Paved Paths, Beautiful Horses & Public Urination
I passed this farmer and his beautiful horses on the trail between Unetice and Roztoky.
I found a neat little path today, and had a fun little run.
Along the way, I passed a wagon being pulled by two beautiful horses; a stinky sewer plant; a cool grass-roots bike park; and some depressingly gray and drab industrial buildings along the Vltava River. Oh, and an old lady squatting to pee by the side of the path, her bare legs as white as uncooked chicken skin, while her equally aged friend stood in front of her as a shield, smiling pleasantly at me as I cycled past.
All in all, a fairly typical bike ride in Prague.
The rides here are always a nice mix of things that surprise you (the horses, the bike park), and things that you see all the time in this part of the world (suicidally bleak industrial buildings dating from the early '60s, public urination).
I passed this cool, homemade bike park near Klecany. The entrance ramp was so steep I didn't have the courage to take the plunge. It was almost straight down. Man, I bet the kids have fun. One of the jumps (below) was truly spectacular.
I worked the late shift on Friday, so I had the morning free for a ride.
It's been quite mild in Prague over the past few weeks, but Friday was cold and damp and very windy, with some spitting rain. Not a great day for a bike ride, in my book, but I felt almost obligated, since it had been quite a while since my last ride.
I didn't try to bite off anything too ambitious, so I hacked the biggest chunks of dried mud from my bike and headed from my home in Černý Vůl, west of Prague, along the bike and walking trail to Únětice, and from there to Roztoky.
I then headed downriver to Klecany, following the path that Stewart and I had taken a few weeks ago. But rather than take the ferry across to the east side of the river, I continued cycling on the west side of the river, on that same path, just to see where it would go.
Turns out, it stays paved for another five kilometers or so, and the path is not large enough for cars, really, so it's a pleasure to cycle.
The paved path hugs the west side of the Vltava River.
Granted, it's not the most beautiful path I've ever ridden on. You pass through some parts that are pretty ugly and down-at-the-heels, and there's a railroad track that basically hovers above and to your left as you're riding down.
The nice thing, though, is that there are no cars. In fact, there's little of anything -- people, animals, or pubs.
I'll try not to hold that latter fact against this route.
At around the 13k mark, the path just sort of ended. I had noticed a lone cyclist ahead of me taking his bike up an embankment to the railroad tracks and disappearing. I followed his route, but once I got up there, it was not obvious where I would end up if I walked my bike along the train tracks.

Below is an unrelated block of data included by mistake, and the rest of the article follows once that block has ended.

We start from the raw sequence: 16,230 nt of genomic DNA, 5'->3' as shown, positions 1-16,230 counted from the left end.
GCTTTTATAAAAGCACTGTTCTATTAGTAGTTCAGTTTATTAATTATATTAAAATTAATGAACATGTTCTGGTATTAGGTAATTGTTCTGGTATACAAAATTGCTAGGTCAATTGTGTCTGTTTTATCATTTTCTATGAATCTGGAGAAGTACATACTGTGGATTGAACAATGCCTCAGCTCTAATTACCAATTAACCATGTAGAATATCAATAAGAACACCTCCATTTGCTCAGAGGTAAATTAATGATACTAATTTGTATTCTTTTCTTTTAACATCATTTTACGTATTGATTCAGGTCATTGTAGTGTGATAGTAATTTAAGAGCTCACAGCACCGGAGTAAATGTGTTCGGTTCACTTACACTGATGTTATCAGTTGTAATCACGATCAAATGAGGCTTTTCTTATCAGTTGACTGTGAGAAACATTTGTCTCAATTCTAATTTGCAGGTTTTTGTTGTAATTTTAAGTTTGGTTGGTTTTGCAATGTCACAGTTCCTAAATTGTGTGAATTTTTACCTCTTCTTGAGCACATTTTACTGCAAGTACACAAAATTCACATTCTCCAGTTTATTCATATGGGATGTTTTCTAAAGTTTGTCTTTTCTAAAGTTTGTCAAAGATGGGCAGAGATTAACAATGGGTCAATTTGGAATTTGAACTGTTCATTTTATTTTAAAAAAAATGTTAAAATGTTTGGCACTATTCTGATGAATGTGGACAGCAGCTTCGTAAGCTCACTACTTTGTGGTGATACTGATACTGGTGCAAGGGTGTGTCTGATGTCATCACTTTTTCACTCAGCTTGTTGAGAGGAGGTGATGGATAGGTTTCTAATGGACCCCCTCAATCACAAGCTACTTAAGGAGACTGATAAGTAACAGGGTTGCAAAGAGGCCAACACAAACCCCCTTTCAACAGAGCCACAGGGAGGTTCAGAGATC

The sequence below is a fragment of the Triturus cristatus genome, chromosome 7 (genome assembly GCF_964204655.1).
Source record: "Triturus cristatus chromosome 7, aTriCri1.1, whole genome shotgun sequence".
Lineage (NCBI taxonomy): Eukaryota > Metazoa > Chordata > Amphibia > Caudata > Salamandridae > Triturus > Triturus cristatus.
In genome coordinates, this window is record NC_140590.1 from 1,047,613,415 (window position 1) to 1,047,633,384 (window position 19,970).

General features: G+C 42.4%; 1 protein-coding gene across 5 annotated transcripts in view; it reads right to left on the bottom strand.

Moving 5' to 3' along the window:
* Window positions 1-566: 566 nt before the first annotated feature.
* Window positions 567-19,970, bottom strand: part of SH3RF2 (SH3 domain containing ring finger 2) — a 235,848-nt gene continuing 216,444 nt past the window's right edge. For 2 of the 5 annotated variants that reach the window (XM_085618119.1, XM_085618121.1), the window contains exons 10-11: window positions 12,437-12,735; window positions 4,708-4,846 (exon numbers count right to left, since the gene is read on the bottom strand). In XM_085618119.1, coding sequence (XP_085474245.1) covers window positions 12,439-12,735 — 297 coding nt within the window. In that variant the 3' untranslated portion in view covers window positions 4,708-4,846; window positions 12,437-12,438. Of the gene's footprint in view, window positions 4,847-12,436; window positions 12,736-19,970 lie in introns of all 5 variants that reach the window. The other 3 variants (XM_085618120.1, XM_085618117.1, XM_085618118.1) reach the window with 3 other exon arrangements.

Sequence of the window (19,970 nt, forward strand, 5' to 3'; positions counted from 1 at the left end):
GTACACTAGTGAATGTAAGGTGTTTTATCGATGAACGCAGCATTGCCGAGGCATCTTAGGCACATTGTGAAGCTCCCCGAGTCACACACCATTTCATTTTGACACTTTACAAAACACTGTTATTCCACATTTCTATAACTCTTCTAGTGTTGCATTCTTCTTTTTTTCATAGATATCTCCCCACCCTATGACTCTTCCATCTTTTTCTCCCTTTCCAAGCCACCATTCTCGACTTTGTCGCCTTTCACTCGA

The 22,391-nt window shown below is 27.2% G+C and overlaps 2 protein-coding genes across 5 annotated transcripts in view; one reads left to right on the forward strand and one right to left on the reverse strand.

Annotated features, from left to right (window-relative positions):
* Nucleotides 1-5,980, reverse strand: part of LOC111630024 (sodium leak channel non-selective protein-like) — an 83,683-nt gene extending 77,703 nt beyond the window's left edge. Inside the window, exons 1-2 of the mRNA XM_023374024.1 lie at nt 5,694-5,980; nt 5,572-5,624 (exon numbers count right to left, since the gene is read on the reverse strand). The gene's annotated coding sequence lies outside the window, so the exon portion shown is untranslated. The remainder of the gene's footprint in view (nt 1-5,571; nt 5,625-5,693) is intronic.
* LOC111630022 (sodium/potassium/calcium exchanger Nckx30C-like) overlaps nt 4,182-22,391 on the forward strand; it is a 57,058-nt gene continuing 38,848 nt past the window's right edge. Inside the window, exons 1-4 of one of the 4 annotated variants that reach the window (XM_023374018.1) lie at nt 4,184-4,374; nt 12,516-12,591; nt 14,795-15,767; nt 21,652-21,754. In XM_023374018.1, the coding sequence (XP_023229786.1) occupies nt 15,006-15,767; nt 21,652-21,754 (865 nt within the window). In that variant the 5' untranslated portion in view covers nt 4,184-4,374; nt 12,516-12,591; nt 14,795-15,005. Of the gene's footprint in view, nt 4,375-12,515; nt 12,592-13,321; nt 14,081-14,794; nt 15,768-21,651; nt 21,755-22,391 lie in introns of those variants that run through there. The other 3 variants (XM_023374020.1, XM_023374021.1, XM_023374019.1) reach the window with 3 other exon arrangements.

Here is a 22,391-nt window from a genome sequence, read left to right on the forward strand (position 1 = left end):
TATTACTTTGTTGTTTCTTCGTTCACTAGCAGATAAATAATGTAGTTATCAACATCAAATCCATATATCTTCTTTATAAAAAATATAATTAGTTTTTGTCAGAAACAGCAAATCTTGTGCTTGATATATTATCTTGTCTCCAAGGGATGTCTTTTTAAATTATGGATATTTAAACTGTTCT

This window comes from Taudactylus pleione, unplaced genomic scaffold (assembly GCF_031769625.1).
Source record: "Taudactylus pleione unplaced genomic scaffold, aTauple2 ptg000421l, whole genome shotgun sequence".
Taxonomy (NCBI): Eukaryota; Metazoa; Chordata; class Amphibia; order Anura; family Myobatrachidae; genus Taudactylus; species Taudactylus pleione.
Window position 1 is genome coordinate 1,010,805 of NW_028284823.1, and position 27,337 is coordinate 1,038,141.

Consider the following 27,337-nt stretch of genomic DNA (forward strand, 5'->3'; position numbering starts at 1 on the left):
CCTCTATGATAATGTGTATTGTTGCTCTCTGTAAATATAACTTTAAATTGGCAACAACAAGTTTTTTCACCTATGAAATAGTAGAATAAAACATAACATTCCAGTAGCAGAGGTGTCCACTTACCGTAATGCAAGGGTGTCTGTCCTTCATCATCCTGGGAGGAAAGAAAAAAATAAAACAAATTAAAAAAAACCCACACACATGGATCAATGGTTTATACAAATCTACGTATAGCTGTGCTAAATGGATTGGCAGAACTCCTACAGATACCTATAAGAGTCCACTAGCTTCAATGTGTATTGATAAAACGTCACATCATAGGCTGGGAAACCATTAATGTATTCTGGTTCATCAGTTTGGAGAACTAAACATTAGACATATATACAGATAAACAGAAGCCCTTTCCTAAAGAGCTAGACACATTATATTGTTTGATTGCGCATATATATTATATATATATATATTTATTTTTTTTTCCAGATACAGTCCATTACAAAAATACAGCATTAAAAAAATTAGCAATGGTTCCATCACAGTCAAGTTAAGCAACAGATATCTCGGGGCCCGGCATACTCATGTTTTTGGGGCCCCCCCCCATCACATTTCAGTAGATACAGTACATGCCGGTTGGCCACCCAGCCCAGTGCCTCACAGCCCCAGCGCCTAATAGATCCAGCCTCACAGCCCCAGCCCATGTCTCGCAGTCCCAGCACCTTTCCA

The end of the line, at least on this particular day.
It must go somewhere (he seemed to know what he was doing), but I wasn't keen on having a train come roaring past while I was figuring out what to do, so I turned around and headed home.
For a nice ride from Prague that incorporates this route, I'd recommend heading to Stromovka park, crossing over to the zoo, and then riding downriver on the east side, using the newly paved bike path that I wrote about here. Take that route all the way to Klecany, then cross the river using the ferry that leaves every 30 minutes, and connect with the trail that I describe above.
That's some pretty hassle-free cycling, largely on flat surfaces, and parts of it are quite lovely (mostly on the east side of the river).
Length of ride: 26 kilometers
Average speed: 16.8 kph
Maximum speed: 41.1 kph
Time on the bike: 1.32.16
Distance ridden so far in 2008: 155.5 kilometers
One thing about living in a former communist country is that you often see ugly, weird, and out-of-place sculptures. Usually they are some twisted piece of black metal standing forlornly in a forgotten park somewhere. I ran across this rather depressing fountain (above) in the middle of a grouping of ugly, unidentifiable industrial buildings (below). I guess the fountain/sculpture was meant to bring a whiff of culture to a rather depressing work site. In a way, I think it just makes it more depressing. Maybe it's just me.
Here's a picture of another old Trabant, the infamous East German-built car with the two-stroke lawn-mower engine. You still see quite a few of these on Czech roads. Their owners somehow keep them running forever. They're kinda cool in their supreme ugliness .
On the weekends, many Czechs escape to their chatas, their little houses out in the country that usually boast well-tended vegetable gardens and/or fruit trees. I noticed these cottages past Klecany on the west side of the Vltava River.